Causal Role of Neural Signals Transmitted From the Frontal Eye Field to the Superior Colliculus in Saccade Generation

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The frontal eye field (FEF) and superior colliculus (SC) are major and well-studied components of the oculomotor system. The FEF sends strong projections to the SC directly, and neurons in these brain regions transmit a variety of signals related to saccadic eye movements. Electrical microstimulation and pharmacological manipulation targeting the FEF or SC affect saccadic eye movements. These data suggest the causal contribution of each region to saccade generation. To understand how the brain generates behavior, however, it is critical not only to identify the structures and functions of individual regions, but also to elucidate how they interact with each other. In this review article, we first survey previous works that aimed at investigating whether and how the FEF and SC interact to regulate saccadic eye movements using electrophysiological and pharmacological techniques. These works have reported what signals FEF neurons transmit to the SC and what roles such signals play in regulating oculomotor behavior. We then highlight a recent attempt of our own that has applied an optogenetic approach to stimulate the neural pathway from the FEF to the SC in nonhuman primates. This study has shown that optogenetic stimulation of the FEF-SC pathway is sufficiently effective not only to modulate SC neuron activity, but also to evoke saccadic eye movements. Although the oculomotor system is a complex neural network composed of numbers of cortical and subcortical regions, the optogenetic approach will provide a powerful strategy for elucidating the role of each neural pathway constituting this network.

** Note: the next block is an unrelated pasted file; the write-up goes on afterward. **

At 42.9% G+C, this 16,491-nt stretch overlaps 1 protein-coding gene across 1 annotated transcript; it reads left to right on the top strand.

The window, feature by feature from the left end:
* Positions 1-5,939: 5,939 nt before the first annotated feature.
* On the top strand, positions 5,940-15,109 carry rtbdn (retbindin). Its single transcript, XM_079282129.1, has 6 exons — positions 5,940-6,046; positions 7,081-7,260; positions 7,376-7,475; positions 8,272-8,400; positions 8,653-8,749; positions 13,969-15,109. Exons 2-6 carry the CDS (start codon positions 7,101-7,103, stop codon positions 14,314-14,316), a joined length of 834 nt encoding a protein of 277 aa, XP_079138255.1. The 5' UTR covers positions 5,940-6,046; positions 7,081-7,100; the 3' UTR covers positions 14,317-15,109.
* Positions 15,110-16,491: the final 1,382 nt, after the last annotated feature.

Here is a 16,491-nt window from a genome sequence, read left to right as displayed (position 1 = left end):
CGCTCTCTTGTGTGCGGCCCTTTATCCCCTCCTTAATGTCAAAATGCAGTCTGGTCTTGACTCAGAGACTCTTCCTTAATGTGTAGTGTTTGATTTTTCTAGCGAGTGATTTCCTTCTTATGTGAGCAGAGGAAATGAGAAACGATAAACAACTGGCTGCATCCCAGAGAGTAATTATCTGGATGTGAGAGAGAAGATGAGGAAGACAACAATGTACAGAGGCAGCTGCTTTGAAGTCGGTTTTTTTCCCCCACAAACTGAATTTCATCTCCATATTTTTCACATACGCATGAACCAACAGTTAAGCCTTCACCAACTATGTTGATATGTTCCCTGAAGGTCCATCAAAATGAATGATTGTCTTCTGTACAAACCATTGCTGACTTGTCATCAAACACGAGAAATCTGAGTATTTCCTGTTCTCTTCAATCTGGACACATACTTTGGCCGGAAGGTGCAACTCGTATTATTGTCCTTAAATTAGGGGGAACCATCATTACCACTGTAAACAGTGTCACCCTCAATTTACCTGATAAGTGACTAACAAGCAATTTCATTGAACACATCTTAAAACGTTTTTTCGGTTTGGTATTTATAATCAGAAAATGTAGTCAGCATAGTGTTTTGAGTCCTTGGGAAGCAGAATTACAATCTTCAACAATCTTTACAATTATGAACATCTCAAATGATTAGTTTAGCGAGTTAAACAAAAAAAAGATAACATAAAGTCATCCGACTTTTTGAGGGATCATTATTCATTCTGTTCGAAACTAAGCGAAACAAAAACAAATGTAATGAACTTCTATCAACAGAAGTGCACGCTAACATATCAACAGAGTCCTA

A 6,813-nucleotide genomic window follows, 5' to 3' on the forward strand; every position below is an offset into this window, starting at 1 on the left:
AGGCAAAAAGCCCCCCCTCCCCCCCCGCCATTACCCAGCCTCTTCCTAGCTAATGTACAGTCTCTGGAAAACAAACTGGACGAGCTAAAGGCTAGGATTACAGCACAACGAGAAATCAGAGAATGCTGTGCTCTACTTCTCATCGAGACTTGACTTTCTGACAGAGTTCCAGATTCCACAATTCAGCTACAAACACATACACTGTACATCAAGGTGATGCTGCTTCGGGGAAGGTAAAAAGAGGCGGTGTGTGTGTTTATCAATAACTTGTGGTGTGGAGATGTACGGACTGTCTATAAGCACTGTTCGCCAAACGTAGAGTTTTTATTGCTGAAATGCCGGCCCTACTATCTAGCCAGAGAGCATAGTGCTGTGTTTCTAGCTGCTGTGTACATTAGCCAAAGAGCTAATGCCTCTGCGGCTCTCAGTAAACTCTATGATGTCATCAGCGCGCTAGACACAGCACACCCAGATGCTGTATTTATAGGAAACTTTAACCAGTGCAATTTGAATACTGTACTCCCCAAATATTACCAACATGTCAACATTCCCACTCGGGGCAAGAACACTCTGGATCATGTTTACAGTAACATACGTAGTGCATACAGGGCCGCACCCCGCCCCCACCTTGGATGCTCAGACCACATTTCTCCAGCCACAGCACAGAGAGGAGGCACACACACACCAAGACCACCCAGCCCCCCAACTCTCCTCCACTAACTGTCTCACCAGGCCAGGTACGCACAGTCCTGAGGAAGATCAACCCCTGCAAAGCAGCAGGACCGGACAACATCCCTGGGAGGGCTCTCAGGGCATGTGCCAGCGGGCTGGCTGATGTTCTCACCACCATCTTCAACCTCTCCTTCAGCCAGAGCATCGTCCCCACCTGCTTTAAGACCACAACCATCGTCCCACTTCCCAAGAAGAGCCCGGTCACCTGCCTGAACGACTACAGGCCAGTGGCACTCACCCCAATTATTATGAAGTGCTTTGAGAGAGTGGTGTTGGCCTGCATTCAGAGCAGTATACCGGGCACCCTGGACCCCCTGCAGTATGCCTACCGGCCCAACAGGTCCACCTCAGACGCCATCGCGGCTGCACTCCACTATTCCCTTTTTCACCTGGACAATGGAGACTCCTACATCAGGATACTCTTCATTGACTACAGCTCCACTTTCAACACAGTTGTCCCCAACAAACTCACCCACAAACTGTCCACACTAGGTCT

• Frontiers in Neural Circuits

    Frontiers in Neural Circuits (12), 69, 2018-08




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